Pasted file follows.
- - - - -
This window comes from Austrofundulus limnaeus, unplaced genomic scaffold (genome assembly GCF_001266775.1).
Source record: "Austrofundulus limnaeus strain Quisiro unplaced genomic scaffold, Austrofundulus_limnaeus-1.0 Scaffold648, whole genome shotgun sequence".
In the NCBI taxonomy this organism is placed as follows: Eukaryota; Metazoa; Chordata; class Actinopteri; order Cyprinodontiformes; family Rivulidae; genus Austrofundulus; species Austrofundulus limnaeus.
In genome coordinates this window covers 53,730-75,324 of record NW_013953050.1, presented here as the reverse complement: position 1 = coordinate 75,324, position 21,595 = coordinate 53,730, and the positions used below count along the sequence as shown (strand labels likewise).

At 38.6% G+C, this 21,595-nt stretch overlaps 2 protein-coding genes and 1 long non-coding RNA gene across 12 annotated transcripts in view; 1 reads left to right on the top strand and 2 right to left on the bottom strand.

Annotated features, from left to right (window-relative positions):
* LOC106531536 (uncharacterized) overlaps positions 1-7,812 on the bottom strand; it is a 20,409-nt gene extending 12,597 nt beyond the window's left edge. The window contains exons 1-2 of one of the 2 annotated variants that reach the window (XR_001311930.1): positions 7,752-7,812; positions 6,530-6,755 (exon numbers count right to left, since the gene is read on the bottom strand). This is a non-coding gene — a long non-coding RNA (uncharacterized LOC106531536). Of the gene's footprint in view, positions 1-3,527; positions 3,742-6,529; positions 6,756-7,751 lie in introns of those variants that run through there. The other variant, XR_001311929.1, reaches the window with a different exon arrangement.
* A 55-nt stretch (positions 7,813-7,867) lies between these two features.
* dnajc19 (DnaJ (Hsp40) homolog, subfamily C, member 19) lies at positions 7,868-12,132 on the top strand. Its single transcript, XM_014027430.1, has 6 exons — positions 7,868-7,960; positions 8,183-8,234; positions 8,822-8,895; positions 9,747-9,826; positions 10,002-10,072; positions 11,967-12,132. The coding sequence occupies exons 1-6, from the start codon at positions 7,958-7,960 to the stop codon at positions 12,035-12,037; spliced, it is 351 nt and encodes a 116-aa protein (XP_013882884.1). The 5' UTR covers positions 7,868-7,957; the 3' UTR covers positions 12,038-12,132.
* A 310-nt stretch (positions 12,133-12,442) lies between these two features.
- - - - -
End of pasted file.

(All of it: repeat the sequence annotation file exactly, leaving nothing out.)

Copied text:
This window comes from Austrofundulus limnaeus, unplaced genomic scaffold (genome assembly GCF_001266775.1).
Source record: "Austrofundulus limnaeus strain Quisiro unplaced genomic scaffold, Austrofundulus_limnaeus-1.0 Scaffold648, whole genome shotgun sequence".
In the NCBI taxonomy this organism is placed as follows: Eukaryota; Metazoa; Chordata; class Actinopteri; order Cyprinodontiformes; family Rivulidae; genus Austrofundulus; species Austrofundulus limnaeus.
In genome coordinates this window covers 53,730-75,324 of record NW_013953050.1, presented here as the reverse complement: position 1 = coordinate 75,324, position 21,595 = coordinate 53,730, and the positions used below count along the sequence as shown (strand labels likewise).

At 38.6% G+C, this 21,595-nt stretch overlaps 2 protein-coding genes and 1 long non-coding RNA gene across 12 annotated transcripts in view; 1 reads left to right on the top strand and 2 right to left on the bottom strand.

Annotated features, from left to right (window-relative positions):
* LOC106531536 (uncharacterized) overlaps positions 1-7,812 on the bottom strand; it is a 20,409-nt gene extending 12,597 nt beyond the window's left edge. The window contains exons 1-2 of one of the 2 annotated variants that reach the window (XR_001311930.1): positions 7,752-7,812; positions 6,530-6,755 (exon numbers count right to left, since the gene is read on the bottom strand). This is a non-coding gene — a long non-coding RNA (uncharacterized LOC106531536). Of the gene's footprint in view, positions 1-3,527; positions 3,742-6,529; positions 6,756-7,751 lie in introns of those variants that run through there. The other variant, XR_001311929.1, reaches the window with a different exon arrangement.
* A 55-nt stretch (positions 7,813-7,867) lies between these two features.
* dnajc19 (DnaJ (Hsp40) homolog, subfamily C, member 19) lies at positions 7,868-12,132 on the top strand. Its single transcript, XM_014027430.1, has 6 exons — positions 7,868-7,960; positions 8,183-8,234; positions 8,822-8,895; positions 9,747-9,826; positions 10,002-10,072; positions 11,967-12,132. The coding sequence occupies exons 1-6, from the start codon at positions 7,958-7,960 to the stop codon at positions 12,035-12,037; spliced, it is 351 nt and encodes a 116-aa protein (XP_013882884.1). The 5' UTR covers positions 7,868-7,957; the 3' UTR covers positions 12,038-12,132.
* A 310-nt stretch (positions 12,133-12,442) lies between these two features.